I'm reading David Lodge's "The Practice of Writing". One chapter is called "Joyce's Choices"…
These are some of key choices that Joyce made and stuck to with extraodinary steadfastness: to renounce the Catholic faith in which he was brought up; to become an artist rather than a priest, or a doctor or a lawyer; to live for most of his life in exile from Ireland…turn his back on the Irish Literary Movement; and to form a permanent monogamous relationship with a woman of humble background, limited education and such scant interest in literature that she never read Ulysses.
It is interesting to compare and contrast Joyce in this respect with Soren Kierkegaard, the great philosopher of existential choice…. Kierkegaard himself however had the greatest difficulty in exercising choice in his personal life. When he was twenty-one he met and fell in love with Regine. In due course the couple became engaged, but almost at once Kierkegaard began to doubt the wisdom of his decision, and convinced himself that because of his character and temparement he could never make Regine happy. After about a year he broke off the engagement… He tried to convince himself he had acted rightly, but secretly hoped that somehow, through no will of his own, the broken engagement would be mended and Regine restored to him.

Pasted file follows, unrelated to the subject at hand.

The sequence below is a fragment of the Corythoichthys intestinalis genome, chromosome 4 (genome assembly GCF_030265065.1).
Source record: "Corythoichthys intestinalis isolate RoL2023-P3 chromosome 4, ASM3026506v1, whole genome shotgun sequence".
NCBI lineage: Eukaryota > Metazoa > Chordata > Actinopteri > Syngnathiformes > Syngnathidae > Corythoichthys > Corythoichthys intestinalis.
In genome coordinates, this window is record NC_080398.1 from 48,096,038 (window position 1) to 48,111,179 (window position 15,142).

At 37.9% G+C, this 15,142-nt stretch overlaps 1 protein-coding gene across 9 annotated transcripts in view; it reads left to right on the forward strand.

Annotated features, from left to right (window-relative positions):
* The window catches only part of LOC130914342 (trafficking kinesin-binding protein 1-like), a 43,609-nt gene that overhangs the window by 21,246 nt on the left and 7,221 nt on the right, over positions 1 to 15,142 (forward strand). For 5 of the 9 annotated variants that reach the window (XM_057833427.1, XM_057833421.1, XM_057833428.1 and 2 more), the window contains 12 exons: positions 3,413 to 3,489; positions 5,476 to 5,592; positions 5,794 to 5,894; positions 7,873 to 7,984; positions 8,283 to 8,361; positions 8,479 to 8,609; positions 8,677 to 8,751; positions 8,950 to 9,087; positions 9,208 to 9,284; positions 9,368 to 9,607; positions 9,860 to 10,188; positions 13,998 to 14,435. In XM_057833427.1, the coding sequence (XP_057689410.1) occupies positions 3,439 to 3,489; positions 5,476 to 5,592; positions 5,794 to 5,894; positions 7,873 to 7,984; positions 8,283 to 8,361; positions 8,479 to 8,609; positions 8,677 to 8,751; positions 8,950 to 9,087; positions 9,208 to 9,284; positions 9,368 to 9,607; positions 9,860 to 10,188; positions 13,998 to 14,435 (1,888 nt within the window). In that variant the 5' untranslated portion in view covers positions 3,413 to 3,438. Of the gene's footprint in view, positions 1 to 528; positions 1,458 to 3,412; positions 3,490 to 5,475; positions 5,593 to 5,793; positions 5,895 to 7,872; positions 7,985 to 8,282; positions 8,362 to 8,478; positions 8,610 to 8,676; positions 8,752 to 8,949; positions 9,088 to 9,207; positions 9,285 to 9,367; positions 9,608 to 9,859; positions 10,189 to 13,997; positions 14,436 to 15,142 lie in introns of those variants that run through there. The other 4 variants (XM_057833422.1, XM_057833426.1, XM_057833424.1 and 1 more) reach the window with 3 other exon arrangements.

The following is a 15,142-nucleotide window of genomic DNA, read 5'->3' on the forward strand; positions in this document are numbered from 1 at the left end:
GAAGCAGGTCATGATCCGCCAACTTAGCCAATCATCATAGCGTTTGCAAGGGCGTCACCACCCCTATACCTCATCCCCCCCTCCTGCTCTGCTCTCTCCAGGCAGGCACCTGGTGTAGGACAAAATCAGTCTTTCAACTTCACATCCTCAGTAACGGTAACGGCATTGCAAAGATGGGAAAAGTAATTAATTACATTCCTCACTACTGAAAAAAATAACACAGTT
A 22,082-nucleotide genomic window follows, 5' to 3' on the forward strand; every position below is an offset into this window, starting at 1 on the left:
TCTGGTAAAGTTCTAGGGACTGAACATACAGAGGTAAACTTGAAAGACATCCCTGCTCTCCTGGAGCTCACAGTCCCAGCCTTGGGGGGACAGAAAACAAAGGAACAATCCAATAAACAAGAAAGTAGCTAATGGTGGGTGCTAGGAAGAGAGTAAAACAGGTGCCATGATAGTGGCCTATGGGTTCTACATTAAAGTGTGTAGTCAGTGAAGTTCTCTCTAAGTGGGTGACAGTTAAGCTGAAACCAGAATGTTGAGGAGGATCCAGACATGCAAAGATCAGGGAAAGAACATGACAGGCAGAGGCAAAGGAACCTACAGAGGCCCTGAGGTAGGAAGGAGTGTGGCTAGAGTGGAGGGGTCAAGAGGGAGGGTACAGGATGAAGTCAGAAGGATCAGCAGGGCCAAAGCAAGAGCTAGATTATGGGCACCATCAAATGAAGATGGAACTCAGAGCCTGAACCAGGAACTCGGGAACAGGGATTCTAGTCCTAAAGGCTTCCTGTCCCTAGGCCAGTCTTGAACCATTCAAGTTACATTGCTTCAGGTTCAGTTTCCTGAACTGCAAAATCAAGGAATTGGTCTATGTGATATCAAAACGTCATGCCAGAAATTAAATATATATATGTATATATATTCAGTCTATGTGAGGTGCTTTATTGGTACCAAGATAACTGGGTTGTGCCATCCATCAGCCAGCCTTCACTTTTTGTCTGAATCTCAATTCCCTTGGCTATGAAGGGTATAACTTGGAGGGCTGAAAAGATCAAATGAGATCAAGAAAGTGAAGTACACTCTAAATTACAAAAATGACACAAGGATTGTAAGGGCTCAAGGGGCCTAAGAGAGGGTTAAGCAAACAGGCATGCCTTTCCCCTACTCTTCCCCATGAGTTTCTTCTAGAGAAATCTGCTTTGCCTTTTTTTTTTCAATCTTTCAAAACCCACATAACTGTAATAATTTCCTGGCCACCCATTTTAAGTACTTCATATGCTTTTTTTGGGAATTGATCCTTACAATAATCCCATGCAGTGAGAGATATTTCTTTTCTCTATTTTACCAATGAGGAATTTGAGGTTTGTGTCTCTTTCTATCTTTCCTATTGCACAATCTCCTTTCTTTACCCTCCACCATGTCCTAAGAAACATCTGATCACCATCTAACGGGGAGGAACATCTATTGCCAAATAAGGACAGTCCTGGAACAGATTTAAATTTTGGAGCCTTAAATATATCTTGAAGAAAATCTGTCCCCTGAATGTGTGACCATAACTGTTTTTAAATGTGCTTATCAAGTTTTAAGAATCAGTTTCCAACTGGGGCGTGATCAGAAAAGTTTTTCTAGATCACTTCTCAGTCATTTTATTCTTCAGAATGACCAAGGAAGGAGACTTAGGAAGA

Why do I mention all this?
Because I am trying to understand if the resolute and committed life given over to one great purpose, which is recommended by all kinds of people, is all that it's cracked up to be. What are the qualities of a life lived in the context of a few big commitments, compared to a life in flow in the moment?
The examples of Joyce and Kierkegaard are interesting. The theoriser about the necessity of choosing, and someone actually making choices and sticking to them.
A key difference seems to be the inner certainty and confidence that Joyce felt in himself and in his choices.